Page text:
“Bunny?” she asked now on their improvised bed in his vestibule, Jackie Kennedy only in dress. “What’s wrong?”

Woodbern’s legs had fallen asleep. He felt a tear of sensation as he braced himself by the arms. “Do you have to call me that?”

He regretted asking as soon as the words left his mouth. He watched her eyes widen with Empathy, the capitalized kind learned in her graduate seminars. She tried tempering therapeutic concern with flirtation. “You don’t like being my Bunny?” She shifted slightly. Her blouse revealed an ellipse of skin between pearl buttons.

He decided to table the issue of pet names. “You think we’re ready?”

“JB made everyone at the club give an emergency contact. You’re mine.” She maintained eye contact as she raised her skirt, exposing the top of a stocking. He watched her hand, obscured in pale mesh, descend to the level of her thigh. “Who’s yours?” The material formed an unsightly bulge as she scratched behind her knee.

“Escutcheon hired me a while ago. Long before—”

“I know,” she said. She withdrew her hand and unrolled the stocking. He couldn’t see her expression as she rose on her bare leg. Her skirt unrucked to knee height over two-toned feet. “Almost Curfew.” She consulted her watch. “I’ll miss my train.”

Woodbern watched her bare foot, mottled pink by the pressure of walking. He reached with one hand to stroke the toes, while with the other, he searched blindly for the shed stocking.


Woodbern was a Reader, which in the New Homeland also warranted capitalization, so long as one was careful about it. Days he worked for Escutcheon Enterprises, monitoring numbered video feeds cycled hourly, with breaks between for eye drops and mandated calisthenics incorporating Escutcheon’s patented ergonomic work station design.

He was a thorough observer of human behavior largely at a loss for what it really meant. Which was just fine with Escutcheon Control. (From The Escutcheon Enterprises Employee Handbook, Tab C, Section II, “A Reader’s Responsibilities”: “A READER REPORTS ONLY on Subject behaviors, reactions, and significant alterations observed thereof. INTERPRETATION IS THE PURVIEW OF A SEPARATE DEPARTMENT (see EEEH, Fascicle 8, Folder G, unless redacted, in which case YOU ARE NOT CLEARED FOR INTERPRETATION).” In his thoroughness, Woodbern noted his subjects’ apparent ignorance of being watched, landmarks and vistas suggesting locations far beyond his native radius—but these were nowhere in the sheaf of reports he deposited with the unsmiling collection agent at the conclusion of every business day. If Woodbern ever doubted the need to keep tabs on Subject 3’s reading habits, or Subject 12’s thing for pilfered underwear, he kept these questions to himself.

Subject 7 was not a morning person. She stumbled to her French press, bare feet fitfully slapping the floor. Woodbern switched cameras, tracking her to the sink. She opened one of the cabinet doors overhead and stared for several moments at the shelves, strewn with cans, mugs, and plastic lids. She reached up towards a silvery smudge on the screen. The effort caused her t-shirt to rise slowly over the backs of bare thighs. He cut abruptly to the sink cam as Subject 7 lowered a teakettle into frame. He looked over his shoulder. The threshold of his cubicle was vacant.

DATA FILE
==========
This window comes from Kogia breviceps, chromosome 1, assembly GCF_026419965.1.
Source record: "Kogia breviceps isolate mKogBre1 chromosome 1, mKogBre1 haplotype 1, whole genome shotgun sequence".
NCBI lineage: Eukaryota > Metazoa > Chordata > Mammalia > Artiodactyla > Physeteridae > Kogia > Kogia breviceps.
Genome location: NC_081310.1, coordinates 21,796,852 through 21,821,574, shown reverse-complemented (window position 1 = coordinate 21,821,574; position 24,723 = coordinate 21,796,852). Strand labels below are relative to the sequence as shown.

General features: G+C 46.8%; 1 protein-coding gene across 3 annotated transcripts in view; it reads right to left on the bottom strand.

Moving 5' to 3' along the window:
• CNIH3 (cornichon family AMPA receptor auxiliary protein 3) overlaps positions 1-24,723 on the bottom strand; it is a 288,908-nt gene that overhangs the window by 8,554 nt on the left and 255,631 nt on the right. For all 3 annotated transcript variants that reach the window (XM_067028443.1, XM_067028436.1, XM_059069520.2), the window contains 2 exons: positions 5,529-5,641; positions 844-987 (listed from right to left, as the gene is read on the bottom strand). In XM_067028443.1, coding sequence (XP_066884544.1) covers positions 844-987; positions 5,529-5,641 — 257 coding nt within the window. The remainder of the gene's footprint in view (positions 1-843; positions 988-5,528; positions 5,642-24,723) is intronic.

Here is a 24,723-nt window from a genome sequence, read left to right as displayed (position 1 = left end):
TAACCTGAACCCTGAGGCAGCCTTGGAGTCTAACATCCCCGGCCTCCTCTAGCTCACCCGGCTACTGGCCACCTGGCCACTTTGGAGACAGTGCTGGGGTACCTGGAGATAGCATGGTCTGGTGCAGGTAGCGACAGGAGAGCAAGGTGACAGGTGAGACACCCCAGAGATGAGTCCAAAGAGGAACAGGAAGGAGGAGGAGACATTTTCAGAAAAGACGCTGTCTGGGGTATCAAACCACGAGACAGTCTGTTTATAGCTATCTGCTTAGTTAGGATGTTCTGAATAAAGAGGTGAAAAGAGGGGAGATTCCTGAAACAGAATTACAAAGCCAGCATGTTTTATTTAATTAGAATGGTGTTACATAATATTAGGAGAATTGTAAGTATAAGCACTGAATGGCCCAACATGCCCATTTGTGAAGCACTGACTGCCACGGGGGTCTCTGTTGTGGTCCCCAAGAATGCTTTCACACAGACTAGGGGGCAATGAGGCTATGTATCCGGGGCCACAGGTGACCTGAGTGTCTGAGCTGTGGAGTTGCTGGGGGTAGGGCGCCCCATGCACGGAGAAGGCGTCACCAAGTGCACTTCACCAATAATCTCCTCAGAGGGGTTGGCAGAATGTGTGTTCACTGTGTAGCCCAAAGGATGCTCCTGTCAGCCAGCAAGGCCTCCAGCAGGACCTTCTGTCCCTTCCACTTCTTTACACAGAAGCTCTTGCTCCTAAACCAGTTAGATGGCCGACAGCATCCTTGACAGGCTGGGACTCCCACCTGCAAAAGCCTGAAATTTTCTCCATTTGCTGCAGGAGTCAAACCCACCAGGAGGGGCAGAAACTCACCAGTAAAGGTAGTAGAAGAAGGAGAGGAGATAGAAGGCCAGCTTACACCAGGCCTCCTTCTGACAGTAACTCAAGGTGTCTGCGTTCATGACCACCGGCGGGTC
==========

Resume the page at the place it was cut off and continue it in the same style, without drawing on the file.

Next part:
Woodbern poised a finger anxiously at one corner of the touchscreen as Subject 7 brewed her morning chai. Lately, she seemed aware of his intrusion; her cheeks appeared to the cameras blinkered by a scrim of dark curls, her eyes obscured behind interloping rubber leaves. If a subject’s face was not visible for a given cycle, a Possible Breach Report was required for Escutcheon Control, which would then decide whether a Confirmed Breach Report was necessary. He paused in his note-taking, suddenly overcome at the prospect of her going off cycle. She was one of his least remarkable subjects, an old-fashioned girl with a taste for vintage clothing and other accoutrements from early in the last American century. Her phone was special ordered to resemble the rotary dial mechanism from old movies; the dense, pyramidal body resembled an outmoded nanodrone hunkered heavily on the sleek end table. Her landlord didn’t allow pets. She lived vicariously through other people’s cats. She was contemplating a nipple piercing. She stalked an ex-boyfriend via SmugSpace, using the alias account of Faye Greener.

During Woodbern’s orientation, the prospect of discovery was raised and dismissed with brisk assurances about the cutting-edge technology now at his disposal. “You’re the Invisible Man,” said the orientation leader, whose adhesive name badge noted his preference for being called “The Zackster.” The Zackster treated Woodbern to lunch, promising drinks at a later date. The invitation was forgotten in the blur of his first month. By the time he remembered, The Zackster had apparently moved on; his carrel was vacant, every nook and shelf occupied with broken headsets, outdated touchscreens, and other disused equipment.